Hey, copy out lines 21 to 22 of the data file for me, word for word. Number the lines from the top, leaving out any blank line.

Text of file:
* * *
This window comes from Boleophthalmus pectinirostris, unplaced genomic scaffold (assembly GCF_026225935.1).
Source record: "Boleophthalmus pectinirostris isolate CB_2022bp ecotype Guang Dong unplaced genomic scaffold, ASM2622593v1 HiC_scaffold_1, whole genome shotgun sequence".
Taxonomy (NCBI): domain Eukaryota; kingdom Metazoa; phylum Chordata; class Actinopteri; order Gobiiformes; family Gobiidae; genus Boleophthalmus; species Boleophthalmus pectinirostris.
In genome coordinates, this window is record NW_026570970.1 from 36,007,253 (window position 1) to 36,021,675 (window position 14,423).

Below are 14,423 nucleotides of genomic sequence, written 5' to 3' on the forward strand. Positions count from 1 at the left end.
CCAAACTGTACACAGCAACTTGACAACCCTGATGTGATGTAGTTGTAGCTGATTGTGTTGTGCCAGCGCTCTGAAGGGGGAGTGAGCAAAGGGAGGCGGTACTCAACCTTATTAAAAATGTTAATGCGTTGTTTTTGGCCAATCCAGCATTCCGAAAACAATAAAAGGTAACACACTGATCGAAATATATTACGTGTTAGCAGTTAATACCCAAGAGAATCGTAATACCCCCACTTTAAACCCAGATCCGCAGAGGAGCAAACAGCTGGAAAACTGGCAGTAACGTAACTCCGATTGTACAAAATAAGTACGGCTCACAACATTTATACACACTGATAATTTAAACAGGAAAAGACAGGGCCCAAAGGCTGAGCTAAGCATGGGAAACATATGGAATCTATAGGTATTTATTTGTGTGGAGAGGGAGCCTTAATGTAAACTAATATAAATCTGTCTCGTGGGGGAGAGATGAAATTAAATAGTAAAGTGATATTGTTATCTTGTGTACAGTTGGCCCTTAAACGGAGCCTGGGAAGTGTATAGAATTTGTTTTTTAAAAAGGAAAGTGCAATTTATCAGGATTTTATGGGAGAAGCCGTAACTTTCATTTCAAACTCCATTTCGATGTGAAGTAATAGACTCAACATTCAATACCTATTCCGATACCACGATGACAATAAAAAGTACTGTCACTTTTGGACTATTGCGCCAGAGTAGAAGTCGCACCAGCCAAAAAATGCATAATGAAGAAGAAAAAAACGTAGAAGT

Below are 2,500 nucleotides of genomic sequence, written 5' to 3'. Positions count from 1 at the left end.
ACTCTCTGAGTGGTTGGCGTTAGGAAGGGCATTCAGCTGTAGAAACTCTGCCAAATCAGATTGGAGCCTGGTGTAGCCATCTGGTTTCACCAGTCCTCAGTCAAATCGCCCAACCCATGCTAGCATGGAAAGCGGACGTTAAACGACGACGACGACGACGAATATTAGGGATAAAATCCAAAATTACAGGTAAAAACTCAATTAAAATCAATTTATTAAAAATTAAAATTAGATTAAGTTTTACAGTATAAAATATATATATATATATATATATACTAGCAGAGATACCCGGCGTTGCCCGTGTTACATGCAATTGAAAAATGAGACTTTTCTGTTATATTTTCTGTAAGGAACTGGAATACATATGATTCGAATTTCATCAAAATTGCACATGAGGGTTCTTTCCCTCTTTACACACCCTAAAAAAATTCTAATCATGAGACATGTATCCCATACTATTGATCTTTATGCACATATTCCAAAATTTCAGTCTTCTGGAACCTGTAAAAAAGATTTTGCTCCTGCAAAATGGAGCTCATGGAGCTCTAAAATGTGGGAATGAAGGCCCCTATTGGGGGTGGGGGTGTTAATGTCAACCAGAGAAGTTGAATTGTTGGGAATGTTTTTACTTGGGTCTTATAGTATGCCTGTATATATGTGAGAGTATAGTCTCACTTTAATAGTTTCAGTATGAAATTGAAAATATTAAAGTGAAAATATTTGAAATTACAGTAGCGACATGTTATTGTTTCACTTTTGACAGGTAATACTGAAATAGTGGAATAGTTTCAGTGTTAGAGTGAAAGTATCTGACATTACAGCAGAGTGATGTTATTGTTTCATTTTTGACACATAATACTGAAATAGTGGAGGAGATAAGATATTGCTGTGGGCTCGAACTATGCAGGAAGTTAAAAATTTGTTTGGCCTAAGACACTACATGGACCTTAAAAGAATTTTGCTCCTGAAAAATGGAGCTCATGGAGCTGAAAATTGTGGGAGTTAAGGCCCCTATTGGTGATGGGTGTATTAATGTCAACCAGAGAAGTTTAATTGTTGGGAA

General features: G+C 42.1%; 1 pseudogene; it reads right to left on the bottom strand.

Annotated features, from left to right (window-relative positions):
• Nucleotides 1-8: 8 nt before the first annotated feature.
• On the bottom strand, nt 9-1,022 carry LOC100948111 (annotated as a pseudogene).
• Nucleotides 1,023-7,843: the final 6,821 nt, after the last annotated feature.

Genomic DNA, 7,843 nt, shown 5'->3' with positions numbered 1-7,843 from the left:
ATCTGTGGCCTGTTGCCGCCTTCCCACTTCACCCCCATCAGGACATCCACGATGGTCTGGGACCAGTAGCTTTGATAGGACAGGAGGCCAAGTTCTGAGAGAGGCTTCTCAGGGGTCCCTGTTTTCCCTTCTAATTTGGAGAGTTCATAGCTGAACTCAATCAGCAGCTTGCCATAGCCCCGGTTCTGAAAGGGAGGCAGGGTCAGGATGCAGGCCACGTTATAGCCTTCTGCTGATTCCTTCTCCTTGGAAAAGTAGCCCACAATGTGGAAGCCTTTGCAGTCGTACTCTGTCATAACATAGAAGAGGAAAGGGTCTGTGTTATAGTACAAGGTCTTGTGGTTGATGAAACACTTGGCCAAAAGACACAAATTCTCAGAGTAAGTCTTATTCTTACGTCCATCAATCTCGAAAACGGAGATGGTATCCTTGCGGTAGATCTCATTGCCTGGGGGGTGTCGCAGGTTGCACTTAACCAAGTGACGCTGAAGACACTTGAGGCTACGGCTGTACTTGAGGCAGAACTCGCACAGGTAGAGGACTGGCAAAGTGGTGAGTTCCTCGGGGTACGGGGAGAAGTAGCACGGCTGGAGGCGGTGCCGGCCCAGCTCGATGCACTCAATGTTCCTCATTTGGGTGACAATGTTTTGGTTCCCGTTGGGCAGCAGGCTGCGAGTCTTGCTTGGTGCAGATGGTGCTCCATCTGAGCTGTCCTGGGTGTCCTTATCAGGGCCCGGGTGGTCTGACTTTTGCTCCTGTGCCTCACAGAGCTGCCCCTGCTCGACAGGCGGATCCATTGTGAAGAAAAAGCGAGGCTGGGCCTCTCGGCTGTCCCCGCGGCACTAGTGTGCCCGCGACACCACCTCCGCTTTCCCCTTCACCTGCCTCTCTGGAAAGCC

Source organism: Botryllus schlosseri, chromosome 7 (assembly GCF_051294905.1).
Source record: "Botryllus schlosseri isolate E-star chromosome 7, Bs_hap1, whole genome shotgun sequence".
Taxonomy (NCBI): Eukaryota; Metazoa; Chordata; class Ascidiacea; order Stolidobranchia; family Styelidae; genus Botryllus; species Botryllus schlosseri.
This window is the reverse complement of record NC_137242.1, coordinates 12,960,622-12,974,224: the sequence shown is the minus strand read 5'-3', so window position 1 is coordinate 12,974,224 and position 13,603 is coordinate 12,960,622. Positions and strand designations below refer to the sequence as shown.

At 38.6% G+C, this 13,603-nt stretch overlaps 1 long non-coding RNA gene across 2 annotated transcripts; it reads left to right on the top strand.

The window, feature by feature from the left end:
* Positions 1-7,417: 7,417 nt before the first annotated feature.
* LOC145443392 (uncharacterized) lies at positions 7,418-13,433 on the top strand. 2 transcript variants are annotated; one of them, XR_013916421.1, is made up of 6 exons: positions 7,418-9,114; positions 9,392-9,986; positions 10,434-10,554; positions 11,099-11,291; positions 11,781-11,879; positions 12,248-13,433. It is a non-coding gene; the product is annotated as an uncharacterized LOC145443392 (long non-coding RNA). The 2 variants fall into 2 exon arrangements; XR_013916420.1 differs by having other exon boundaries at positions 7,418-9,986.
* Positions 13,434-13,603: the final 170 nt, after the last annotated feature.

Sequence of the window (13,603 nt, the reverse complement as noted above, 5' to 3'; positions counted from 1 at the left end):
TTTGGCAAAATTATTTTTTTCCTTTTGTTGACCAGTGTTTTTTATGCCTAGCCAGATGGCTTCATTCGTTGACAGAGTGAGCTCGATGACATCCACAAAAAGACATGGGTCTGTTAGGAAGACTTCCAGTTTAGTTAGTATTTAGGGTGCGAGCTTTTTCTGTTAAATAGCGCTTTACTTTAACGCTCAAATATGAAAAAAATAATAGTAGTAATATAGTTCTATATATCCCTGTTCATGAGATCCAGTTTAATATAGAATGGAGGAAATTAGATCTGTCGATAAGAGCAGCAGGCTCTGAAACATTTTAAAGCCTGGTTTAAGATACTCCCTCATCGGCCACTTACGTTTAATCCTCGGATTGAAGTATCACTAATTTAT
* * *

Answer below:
The window, feature by feature from the left end:
* Positions 1-7,417: 7,417 nt before the first annotated feature.